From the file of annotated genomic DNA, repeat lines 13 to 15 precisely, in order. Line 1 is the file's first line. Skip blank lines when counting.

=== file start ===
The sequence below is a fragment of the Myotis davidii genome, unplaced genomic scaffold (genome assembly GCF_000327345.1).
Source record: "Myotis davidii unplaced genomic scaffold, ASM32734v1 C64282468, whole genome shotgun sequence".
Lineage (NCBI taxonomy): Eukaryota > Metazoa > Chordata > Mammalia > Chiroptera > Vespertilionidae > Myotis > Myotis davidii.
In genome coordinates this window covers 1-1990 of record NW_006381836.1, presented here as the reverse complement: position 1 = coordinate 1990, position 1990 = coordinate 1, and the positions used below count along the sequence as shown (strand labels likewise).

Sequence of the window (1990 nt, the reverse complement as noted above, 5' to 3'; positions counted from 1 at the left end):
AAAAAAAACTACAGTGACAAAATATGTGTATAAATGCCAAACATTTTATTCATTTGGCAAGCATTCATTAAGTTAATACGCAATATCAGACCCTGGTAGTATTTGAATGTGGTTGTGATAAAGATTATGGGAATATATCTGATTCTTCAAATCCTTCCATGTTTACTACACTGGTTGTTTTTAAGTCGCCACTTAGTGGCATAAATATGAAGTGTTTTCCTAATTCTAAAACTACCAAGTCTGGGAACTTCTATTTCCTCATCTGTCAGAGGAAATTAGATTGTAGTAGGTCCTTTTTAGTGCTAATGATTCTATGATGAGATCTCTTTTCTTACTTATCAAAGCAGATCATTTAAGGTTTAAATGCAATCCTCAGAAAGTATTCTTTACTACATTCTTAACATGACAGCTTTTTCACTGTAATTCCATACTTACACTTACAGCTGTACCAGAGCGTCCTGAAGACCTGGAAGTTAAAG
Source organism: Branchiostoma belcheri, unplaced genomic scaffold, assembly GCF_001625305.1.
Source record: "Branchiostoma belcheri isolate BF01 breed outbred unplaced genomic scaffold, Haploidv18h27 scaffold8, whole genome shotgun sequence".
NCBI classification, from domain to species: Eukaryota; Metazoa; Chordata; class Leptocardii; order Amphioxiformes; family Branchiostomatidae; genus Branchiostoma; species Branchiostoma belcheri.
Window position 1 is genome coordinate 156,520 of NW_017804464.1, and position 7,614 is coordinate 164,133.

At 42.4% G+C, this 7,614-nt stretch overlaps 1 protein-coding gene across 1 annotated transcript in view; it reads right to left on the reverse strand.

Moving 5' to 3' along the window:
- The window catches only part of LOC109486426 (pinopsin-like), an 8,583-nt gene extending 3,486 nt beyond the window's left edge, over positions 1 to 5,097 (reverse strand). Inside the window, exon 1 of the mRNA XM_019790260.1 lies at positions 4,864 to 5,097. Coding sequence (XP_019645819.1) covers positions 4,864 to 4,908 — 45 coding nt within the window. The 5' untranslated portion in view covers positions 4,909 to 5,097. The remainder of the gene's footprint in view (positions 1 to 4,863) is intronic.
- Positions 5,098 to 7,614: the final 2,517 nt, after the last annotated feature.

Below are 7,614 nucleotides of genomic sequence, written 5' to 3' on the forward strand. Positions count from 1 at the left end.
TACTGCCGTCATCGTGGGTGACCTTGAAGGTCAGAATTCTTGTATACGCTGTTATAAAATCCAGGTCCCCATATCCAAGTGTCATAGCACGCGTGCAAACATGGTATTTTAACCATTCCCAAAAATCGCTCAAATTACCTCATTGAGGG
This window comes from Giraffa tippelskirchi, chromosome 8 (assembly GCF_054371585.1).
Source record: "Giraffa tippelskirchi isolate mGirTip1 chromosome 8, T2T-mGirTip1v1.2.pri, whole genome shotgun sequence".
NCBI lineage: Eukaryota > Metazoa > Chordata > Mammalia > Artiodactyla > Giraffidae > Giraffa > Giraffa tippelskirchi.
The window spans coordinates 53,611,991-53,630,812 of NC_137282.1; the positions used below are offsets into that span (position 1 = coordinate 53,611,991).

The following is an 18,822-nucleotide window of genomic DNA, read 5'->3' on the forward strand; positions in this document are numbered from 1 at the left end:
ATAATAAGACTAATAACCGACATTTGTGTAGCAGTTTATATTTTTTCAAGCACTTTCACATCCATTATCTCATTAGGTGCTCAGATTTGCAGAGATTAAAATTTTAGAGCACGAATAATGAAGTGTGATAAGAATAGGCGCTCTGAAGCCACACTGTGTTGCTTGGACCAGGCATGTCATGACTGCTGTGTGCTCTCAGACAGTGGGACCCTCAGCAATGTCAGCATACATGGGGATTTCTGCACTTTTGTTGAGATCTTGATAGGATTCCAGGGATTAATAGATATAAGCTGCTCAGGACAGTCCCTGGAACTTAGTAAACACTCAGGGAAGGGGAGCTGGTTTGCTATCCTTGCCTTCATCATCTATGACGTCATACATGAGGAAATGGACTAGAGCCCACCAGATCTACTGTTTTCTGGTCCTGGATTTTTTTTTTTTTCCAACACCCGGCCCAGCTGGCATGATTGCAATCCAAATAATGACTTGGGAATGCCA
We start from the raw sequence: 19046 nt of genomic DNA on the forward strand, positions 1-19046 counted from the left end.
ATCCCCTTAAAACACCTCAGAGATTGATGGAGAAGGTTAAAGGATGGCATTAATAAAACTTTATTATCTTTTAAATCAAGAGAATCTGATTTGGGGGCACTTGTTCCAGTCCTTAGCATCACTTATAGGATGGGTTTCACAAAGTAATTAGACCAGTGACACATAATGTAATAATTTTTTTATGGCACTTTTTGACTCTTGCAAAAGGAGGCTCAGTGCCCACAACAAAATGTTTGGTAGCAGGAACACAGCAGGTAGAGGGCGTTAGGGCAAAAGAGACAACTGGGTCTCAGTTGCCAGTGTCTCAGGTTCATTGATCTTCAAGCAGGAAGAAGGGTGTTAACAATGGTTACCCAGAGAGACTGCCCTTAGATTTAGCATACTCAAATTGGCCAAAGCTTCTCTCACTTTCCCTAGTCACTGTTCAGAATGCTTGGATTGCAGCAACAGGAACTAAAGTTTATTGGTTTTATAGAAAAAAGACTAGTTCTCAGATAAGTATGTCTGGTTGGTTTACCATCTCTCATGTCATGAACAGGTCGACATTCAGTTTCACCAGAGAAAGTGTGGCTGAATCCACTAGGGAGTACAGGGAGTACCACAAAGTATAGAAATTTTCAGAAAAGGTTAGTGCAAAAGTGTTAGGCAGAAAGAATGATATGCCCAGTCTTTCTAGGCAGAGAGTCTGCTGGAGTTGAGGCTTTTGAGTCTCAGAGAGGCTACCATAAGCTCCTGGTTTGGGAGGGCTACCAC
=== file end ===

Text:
- The window catches only part of LOC109486426 (pinopsin-like), an 8,583-nt gene extending 3,486 nt beyond the window's left edge, over positions 1 to 5,097 (reverse strand). Inside the window, exon 1 of the mRNA XM_019790260.1 lies at positions 4,864 to 5,097. Coding sequence (XP_019645819.1) covers positions 4,864 to 4,908 — 45 coding nt within the window. The 5' untranslated portion in view covers positions 4,909 to 5,097. The remainder of the gene's footprint in view (positions 1 to 4,863) is intronic.
- Positions 5,098 to 7,614: the final 2,517 nt, after the last annotated feature.

Below are 7,614 nucleotides of genomic sequence, written 5' to 3' on the forward strand. Positions count from 1 at the left end.